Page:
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Tumor Rejection by Immunomodulation:
A Novel Approach for the Treatment of Cancer
Apostolos Stathopoulos, MD

It is estimated that over 18,000 primary brain tumors occur in the United States each year. Of the those 18,000, over 60% are gliomas. Glioblastoma multiforme (GBM) is the most common and most malignant of all gliomas with 75% of patients dying within 18 months of diagnosis and cannot be cured by surgery, radiation therapy, chemotherapy, or any other available treatment modality. Using basic principles of immunology, our research focuses on the immunological escape of brain tumors as they progress towards GBM. We recently have had astounding success in stimulating the immune system of rats to recognize and reject various tumors. The immunologic properties are an important area of investigation because immune–gene therapy by many approaches have shown promising results in animals models and constitute theoretically attractive new approach for any treatment against malignancy.

The Major Histocompatibility Complex (MHC) is a genetic region (piece of DNA) that codes for proteins, MHC class I and class II, that play an essential role in regulating and modulating immune response. MHC class I are surface glycoproteins located on most cells that bind to proteins derived from tumors and viruses and, as a unit, interact with natural killer cells (NK) and cytotoxic T-lymphocytes (CTL). These cells then induce the death of these tumor and virus infected cells

These viral and tumor proteins are derived from degraded intracellular proteins from virus and tumor infected cells by a process known as antigen processing. Antigen processing is a complex mechanism that involves numerous steps from degrading the protein into tiny pieces, to transporting it to the surface of the cell. A defect in any of these steps may lead to non-expression of the MHC class I : antigen complex, and escape from recognition by the immune system, resulting in unchecked growth.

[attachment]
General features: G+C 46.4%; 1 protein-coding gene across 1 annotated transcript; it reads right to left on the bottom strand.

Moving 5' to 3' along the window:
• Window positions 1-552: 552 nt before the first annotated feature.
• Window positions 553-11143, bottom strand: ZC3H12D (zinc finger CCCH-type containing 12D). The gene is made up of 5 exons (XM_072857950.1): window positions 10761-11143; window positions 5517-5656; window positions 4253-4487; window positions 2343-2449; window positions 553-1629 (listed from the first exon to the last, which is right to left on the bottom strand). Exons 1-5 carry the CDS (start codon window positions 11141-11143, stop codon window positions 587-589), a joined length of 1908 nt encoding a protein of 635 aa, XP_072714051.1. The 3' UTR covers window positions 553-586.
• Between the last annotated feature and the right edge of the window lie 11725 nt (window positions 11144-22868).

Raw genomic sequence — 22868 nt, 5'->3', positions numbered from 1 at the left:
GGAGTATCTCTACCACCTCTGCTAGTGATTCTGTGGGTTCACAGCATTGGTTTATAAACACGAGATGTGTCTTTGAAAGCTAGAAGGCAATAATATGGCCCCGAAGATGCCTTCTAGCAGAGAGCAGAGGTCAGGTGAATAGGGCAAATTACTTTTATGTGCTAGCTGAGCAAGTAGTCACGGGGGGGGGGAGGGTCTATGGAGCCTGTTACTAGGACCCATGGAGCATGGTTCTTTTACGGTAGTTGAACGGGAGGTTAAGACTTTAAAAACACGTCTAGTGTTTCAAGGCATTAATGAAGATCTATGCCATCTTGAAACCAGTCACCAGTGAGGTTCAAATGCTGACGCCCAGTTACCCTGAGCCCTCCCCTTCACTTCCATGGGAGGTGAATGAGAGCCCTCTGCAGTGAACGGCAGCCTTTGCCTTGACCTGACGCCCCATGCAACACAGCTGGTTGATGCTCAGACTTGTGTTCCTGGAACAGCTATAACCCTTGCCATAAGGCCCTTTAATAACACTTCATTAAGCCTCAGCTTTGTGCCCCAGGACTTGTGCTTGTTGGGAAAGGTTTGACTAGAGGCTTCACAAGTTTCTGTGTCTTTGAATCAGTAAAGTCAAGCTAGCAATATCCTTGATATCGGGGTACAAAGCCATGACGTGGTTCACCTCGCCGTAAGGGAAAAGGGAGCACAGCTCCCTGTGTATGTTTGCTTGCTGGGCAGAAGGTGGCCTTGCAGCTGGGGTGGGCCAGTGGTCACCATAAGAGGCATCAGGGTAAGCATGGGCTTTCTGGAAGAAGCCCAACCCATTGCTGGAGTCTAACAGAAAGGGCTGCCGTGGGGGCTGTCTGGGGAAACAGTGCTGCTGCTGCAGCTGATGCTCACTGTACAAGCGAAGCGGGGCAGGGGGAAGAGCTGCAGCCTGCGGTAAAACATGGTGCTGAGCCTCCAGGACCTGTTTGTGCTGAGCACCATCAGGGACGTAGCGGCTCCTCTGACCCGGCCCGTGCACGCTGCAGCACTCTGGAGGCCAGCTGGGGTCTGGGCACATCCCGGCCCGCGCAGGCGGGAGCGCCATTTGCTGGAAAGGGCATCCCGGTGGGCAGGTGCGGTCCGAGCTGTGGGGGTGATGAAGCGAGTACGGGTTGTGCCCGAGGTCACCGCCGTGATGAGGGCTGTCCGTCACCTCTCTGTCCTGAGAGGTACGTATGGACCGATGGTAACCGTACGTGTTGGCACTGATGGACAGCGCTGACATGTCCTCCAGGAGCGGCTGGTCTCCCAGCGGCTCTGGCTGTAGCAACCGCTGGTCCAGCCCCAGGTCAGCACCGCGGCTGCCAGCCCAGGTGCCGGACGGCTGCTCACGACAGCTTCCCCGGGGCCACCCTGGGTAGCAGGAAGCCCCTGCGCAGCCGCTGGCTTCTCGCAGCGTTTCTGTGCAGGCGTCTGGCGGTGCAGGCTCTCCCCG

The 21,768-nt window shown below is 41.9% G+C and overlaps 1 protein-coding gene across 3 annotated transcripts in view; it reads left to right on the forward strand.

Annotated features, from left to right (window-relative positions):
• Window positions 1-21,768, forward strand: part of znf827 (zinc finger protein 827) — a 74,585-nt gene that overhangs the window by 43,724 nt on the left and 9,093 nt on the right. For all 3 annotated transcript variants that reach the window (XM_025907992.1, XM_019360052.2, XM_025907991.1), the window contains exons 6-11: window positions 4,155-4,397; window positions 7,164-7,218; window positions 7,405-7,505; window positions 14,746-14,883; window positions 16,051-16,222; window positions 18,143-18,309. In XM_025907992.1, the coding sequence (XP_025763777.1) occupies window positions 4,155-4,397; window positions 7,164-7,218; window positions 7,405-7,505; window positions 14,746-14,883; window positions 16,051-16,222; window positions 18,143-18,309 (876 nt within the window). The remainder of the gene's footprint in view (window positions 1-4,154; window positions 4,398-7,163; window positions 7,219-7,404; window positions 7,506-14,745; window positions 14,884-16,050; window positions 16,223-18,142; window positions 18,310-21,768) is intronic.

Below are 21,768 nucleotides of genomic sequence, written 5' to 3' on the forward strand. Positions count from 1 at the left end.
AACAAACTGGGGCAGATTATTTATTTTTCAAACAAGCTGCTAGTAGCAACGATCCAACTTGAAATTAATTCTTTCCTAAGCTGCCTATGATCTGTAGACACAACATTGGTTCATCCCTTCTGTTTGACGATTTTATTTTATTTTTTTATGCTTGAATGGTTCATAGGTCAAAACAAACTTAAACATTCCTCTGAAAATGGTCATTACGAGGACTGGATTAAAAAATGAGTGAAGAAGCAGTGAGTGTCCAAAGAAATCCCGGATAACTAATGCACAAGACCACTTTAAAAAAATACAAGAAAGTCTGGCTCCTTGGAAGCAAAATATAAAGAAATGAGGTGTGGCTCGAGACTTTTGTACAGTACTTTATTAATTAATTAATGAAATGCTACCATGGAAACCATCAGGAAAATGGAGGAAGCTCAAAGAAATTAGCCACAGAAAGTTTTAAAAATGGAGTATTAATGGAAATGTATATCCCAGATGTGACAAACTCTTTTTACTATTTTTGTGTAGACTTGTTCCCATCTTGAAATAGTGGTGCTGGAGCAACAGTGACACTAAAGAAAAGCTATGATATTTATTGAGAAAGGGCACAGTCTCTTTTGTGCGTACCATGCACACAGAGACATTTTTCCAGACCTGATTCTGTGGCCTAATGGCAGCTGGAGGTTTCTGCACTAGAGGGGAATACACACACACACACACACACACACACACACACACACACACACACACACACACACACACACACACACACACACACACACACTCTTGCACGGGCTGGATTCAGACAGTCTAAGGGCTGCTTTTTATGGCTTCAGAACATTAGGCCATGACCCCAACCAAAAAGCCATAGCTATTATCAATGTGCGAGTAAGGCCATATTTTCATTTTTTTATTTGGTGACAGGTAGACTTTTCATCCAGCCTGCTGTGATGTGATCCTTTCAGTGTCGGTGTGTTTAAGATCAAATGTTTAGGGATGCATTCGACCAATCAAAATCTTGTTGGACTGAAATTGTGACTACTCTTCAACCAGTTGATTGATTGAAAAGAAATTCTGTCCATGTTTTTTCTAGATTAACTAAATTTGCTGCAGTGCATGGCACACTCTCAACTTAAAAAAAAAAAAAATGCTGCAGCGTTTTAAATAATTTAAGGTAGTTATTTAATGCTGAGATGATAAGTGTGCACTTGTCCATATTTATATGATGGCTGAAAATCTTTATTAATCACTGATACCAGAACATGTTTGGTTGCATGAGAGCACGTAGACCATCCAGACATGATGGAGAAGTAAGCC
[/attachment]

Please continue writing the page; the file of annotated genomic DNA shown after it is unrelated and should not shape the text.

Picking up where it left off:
The MHC class I molecule is not only highly specific in differentiating self from non-self, but is also much conserved since they are inherited with very little if any genetic recombination. This quality has been exploited in transplantation medicine. Identical twins and genetically close family members are less likely to reject transplanted tissue since they have similar MHC I genes. Therefore, homozygous (genetically identical) individuals such as identical twins and syngeneic rats could theoretically accept a brain tumor from his/her homozygous donor (twin). Yet more critically, they would reject a brain tumor from a heterozygous (non-identical) donor based on a specific and targeted immune response.

For example, MHC I is reported to be involved in immune surveillance and elimination of cells with mitochondrial mutations. In human glioma cells multiple mutations in mitochondria have been found. From this it is possible to theorize that all gliomas of a certain type/grade will have similar mitochondrial mutations not found in normal human brain cells. Therefore we hypothesized that GBM transplantation between two non-genetically identical individuals will not only induce rejection of the transplanted tissue, but also train the immune system to recognize proteins specific to GBMs and hopefully lead to rejection of the tumor.